Laci Womack, Staff Writer

We waste countless hours comparing our existence to internet strangers. The trees go unseen, and ironically, the outside world feels less real than someone’s life on the internet. 

We scroll through a montage of lives we know nothing about, making inferences based on the pictures and comments.

We often make judgments about people who only reveal a fragment of who they are to the public eye. We hold celebrities and idols to unrealistic standards, forgetting they are human, too. 

I could say that society is to blame for these misconceptions. My finger could also be pointed at the companies that design their platforms exclusively to attract users and keep our eyes glued to their sites longer.  

I, too, have found myself lost in this algorithm.

It appears social media knows me better than I do, and my interests no longer belong to me. They are merely fodder for advertisements managed by the booming corporations and standards of pop culture.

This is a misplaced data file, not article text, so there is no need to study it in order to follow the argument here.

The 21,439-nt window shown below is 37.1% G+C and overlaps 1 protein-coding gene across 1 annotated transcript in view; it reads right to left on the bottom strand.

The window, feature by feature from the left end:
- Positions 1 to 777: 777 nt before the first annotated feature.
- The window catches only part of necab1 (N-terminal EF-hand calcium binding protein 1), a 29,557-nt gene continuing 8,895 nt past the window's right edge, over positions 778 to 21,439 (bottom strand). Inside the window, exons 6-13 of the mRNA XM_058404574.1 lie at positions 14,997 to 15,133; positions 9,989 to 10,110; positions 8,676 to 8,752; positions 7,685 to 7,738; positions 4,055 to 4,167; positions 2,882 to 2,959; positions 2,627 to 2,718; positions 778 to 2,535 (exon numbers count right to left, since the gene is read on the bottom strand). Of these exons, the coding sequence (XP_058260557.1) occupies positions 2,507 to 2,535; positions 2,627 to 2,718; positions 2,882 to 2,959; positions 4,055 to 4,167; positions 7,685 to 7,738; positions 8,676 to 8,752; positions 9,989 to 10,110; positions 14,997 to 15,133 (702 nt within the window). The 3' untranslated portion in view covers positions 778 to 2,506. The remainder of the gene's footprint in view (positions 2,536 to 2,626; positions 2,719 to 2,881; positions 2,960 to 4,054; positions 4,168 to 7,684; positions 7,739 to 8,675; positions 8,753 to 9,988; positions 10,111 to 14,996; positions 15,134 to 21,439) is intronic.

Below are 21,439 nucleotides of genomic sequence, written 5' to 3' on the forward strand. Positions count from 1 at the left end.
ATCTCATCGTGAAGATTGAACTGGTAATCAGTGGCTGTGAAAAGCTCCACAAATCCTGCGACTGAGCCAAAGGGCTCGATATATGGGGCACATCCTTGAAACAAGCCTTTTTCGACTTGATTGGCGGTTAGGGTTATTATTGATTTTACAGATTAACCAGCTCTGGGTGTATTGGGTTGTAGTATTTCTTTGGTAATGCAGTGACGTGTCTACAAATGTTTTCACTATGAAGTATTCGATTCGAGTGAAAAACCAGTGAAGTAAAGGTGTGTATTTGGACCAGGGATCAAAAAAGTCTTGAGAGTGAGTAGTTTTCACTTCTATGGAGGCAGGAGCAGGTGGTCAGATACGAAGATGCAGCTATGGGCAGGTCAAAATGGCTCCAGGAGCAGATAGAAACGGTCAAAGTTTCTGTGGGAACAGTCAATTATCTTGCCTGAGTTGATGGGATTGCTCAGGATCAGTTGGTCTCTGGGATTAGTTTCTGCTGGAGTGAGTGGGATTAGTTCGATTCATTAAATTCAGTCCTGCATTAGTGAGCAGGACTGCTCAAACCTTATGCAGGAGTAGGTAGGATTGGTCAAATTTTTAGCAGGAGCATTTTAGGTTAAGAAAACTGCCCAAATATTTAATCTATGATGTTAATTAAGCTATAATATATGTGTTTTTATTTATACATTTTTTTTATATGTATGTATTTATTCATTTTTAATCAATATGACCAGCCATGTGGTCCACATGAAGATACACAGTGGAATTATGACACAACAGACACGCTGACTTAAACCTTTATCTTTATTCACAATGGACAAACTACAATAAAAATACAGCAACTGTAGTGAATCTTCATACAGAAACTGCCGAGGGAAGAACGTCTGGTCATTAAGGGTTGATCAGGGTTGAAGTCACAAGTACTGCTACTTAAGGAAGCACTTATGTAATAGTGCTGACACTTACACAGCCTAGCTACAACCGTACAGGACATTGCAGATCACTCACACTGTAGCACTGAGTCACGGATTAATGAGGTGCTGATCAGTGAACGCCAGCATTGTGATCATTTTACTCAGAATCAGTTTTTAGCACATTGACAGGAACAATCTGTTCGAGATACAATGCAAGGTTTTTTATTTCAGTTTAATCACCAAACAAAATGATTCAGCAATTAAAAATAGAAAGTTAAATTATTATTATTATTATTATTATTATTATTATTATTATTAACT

Social media addiction is just as habituating as any other form of addiction, one of many pandemics living inside a global pandemic.  

When we receive a like, comment, or reaction on a post, dopamine is released in the brain. Subsequently, the reward system is stimulated to trigger the same kind of reaction as other drugs. According to Addiction Center.com, an estimated 27% of minors spend three or more hours a day on social media and show visible signs of poor mental health.   

The impulsive urge to get on social media, constantly checking to see if anything new has happened, if someone liked our post or not, is detrimental to our youth. It’s a very trivial thing to fixate our attention on, but to society, it is what deems us acceptable. 

However, by this logic, we’re led to believe that even the richest person’s life isn’t rough simply because their Instagram page only shows them smiling or purchasing the newest car fresh from the dealership.

As awful as it is, we  have the direct ability to change it. Try to detox from the inter-web. Avoid craving what lies on a screen and using it to determine your own self-worth and the worth of others. Admire the scenery around you.